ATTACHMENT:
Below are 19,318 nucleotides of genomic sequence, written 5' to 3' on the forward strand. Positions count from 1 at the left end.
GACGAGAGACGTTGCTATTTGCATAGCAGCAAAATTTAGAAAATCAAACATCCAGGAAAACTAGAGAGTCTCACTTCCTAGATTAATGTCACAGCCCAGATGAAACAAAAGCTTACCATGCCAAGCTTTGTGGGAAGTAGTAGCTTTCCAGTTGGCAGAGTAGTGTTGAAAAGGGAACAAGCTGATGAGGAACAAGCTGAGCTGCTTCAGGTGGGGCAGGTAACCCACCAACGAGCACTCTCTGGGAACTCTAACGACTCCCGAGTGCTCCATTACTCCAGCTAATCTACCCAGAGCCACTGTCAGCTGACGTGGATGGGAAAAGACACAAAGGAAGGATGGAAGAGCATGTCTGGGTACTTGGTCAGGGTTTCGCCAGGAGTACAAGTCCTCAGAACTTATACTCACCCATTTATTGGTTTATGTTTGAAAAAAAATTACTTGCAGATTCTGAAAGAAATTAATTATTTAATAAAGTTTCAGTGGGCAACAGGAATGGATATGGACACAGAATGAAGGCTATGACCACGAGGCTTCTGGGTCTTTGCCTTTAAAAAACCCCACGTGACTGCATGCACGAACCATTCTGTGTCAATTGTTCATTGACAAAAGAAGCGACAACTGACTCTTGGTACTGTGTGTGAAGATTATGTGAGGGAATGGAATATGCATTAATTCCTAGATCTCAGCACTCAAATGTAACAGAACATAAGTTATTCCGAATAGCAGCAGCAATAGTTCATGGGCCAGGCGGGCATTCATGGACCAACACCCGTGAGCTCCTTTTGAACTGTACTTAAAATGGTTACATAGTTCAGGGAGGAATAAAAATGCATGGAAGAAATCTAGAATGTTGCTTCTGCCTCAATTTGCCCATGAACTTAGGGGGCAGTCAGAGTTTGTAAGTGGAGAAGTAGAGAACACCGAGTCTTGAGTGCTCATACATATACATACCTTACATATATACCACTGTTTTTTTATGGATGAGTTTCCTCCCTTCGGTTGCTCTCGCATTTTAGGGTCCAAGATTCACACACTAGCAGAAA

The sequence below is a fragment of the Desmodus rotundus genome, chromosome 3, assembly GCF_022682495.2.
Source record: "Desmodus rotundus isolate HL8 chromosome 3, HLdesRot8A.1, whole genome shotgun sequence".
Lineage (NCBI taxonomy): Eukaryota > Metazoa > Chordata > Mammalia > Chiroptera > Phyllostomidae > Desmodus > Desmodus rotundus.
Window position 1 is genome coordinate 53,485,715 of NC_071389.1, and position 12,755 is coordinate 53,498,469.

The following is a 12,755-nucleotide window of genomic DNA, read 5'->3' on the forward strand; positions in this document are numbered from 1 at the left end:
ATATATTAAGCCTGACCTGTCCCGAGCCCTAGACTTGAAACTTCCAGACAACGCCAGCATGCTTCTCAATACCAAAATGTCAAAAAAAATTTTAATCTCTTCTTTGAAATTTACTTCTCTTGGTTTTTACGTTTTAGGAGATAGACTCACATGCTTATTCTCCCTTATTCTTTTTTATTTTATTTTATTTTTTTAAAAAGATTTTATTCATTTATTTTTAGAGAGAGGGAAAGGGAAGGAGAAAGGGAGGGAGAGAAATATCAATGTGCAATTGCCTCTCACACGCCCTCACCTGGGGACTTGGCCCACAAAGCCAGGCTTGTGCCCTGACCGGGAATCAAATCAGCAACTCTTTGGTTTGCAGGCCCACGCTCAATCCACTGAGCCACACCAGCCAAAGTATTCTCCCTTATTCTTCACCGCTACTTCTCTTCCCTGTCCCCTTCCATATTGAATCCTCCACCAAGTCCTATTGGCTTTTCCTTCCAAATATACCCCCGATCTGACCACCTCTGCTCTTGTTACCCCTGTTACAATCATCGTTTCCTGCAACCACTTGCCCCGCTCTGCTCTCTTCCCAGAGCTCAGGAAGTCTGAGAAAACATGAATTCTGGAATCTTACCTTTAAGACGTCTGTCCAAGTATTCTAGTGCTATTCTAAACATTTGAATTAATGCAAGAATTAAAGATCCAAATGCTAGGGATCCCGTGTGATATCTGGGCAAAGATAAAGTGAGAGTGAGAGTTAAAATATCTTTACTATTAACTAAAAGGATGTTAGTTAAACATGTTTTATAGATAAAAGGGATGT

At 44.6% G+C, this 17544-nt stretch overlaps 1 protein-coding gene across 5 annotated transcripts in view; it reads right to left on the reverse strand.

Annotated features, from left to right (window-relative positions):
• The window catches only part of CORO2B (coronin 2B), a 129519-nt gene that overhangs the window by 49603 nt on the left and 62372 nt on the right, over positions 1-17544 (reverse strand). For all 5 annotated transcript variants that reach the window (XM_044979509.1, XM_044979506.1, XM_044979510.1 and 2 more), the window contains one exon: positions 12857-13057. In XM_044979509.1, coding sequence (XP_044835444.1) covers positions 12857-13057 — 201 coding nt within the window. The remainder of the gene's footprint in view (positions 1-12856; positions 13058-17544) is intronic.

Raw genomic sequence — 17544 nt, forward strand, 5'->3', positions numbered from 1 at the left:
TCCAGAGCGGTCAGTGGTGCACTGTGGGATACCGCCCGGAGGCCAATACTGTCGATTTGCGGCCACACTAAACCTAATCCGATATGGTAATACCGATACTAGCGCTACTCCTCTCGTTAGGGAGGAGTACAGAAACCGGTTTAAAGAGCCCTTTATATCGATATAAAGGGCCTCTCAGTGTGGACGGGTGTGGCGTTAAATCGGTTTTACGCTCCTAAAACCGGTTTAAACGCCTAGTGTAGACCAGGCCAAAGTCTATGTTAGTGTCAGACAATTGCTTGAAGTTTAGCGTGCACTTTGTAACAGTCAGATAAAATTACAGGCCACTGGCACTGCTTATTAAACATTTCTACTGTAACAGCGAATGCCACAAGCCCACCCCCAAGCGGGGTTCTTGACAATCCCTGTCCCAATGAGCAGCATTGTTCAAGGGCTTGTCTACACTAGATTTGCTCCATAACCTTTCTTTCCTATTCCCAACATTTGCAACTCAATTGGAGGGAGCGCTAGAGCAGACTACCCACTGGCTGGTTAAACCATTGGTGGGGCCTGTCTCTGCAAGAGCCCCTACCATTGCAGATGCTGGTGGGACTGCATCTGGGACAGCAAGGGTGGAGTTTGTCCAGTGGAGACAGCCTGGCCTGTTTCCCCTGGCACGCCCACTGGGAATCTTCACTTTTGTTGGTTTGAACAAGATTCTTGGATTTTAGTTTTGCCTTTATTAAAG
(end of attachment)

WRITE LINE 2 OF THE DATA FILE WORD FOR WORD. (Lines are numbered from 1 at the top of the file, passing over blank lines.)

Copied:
GACGAGAGACGTTGCTATTTGCATAGCAGCAAAATTTAGAAAATCAAACATCCAGGAAAACTAGAGAGTCTCACTTCCTAGATTAATGTCACAGCCCAGATGAAACAAAAGCTTACCATGCCAAGCTTTGTGGGAAGTAGTAGCTTTCCAGTTGGCAGAGTAGTGTTGAAAAGGGAACAAGCTGATGAGGAACAAGCTGAGCTGCTTCAGGTGGGGCAGGTAACCCACCAACGAGCACTCTCTGGGAACTCTAACGACTCCCGAGTGCTCCATTACTCCAGCTAATCTACCCAGAGCCACTGTCAGCTGACGTGGATGGGAAAAGACACAAAGGAAGGATGGAAGAGCATGTCTGGGTACTTGGTCAGGGTTTCGCCAGGAGTACAAGTCCTCAGAACTTATACTCACCCATTTATTGGTTTATGTTTGAAAAAAAATTACTTGCAGATTCTGAAAGAAATTAATTATTTAATAAAGTTTCAGTGGGCAACAGGAATGGATATGGACACAGAATGAAGGCTATGACCACGAGGCTTCTGGGTCTTTGCCTTTAAAAAACCCCACGTGACTGCATGCACGAACCATTCTGTGTCAATTGTTCATTGACAAAAGAAGCGACAACTGACTCTTGGTACTGTGTGTGAAGATTATGTGAGGGAATGGAATATGCATTAATTCCTAGATCTCAGCACTCAAATGTAACAGAACATAAGTTATTCCGAATAGCAGCAGCAATAGTTCATGGGCCAGGCGGGCATTCATGGACCAACACCCGTGAGCTCCTTTTGAACTGTACTTAAAATGGTTACATAGTTCAGGGAGGAATAAAAATGCATGGAAGAAATCTAGAATGTTGCTTCTGCCTCAATTTGCCCATGAACTTAGGGGGCAGTCAGAGTTTGTAAGTGGAGAAGTAGAGAACACCGAGTCTTGAGTGCTCATACATATACATACCTTACATATATACCACTGTTTTTTTATGGATGAGTTTCCTCCCTTCGGTTGCTCTCGCATTTTAGGGTCCAAGATTCACACACTAGCAGAAA